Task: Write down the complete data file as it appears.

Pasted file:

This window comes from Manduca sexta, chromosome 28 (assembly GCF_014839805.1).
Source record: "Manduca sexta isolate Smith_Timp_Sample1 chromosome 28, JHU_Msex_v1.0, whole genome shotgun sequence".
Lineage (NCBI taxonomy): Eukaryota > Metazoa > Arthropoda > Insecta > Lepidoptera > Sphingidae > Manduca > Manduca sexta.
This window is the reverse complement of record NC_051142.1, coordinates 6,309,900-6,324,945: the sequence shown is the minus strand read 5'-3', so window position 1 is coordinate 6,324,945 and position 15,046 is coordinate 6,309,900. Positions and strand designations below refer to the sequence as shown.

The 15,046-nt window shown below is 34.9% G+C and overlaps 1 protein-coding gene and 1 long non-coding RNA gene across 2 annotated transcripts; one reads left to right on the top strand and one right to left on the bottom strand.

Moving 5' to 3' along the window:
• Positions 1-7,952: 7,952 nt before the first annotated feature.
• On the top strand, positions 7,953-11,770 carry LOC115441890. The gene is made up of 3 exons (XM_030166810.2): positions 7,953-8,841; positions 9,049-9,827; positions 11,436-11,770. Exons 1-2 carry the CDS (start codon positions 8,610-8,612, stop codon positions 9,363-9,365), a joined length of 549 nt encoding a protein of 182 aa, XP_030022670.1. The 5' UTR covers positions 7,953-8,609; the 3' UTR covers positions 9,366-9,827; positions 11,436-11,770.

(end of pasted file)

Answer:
This window comes from Manduca sexta, chromosome 28 (assembly GCF_014839805.1).
Source record: "Manduca sexta isolate Smith_Timp_Sample1 chromosome 28, JHU_Msex_v1.0, whole genome shotgun sequence".
Lineage (NCBI taxonomy): Eukaryota > Metazoa > Arthropoda > Insecta > Lepidoptera > Sphingidae > Manduca > Manduca sexta.
This window is the reverse complement of record NC_051142.1, coordinates 6,309,900-6,324,945: the sequence shown is the minus strand read 5'-3', so window position 1 is coordinate 6,324,945 and position 15,046 is coordinate 6,309,900. Positions and strand designations below refer to the sequence as shown.

The 15,046-nt window shown below is 34.9% G+C and overlaps 1 protein-coding gene and 1 long non-coding RNA gene across 2 annotated transcripts; one reads left to right on the top strand and one right to left on the bottom strand.

Moving 5' to 3' along the window:
• Positions 1-7,952: 7,952 nt before the first annotated feature.
• On the top strand, positions 7,953-11,770 carry LOC115441890. The gene is made up of 3 exons (XM_030166810.2): positions 7,953-8,841; positions 9,049-9,827; positions 11,436-11,770. Exons 1-2 carry the CDS (start codon positions 8,610-8,612, stop codon positions 9,363-9,365), a joined length of 549 nt encoding a protein of 182 aa, XP_030022670.1. The 5' UTR covers positions 7,953-8,609; the 3' UTR covers positions 9,366-9,827; positions 11,436-11,770.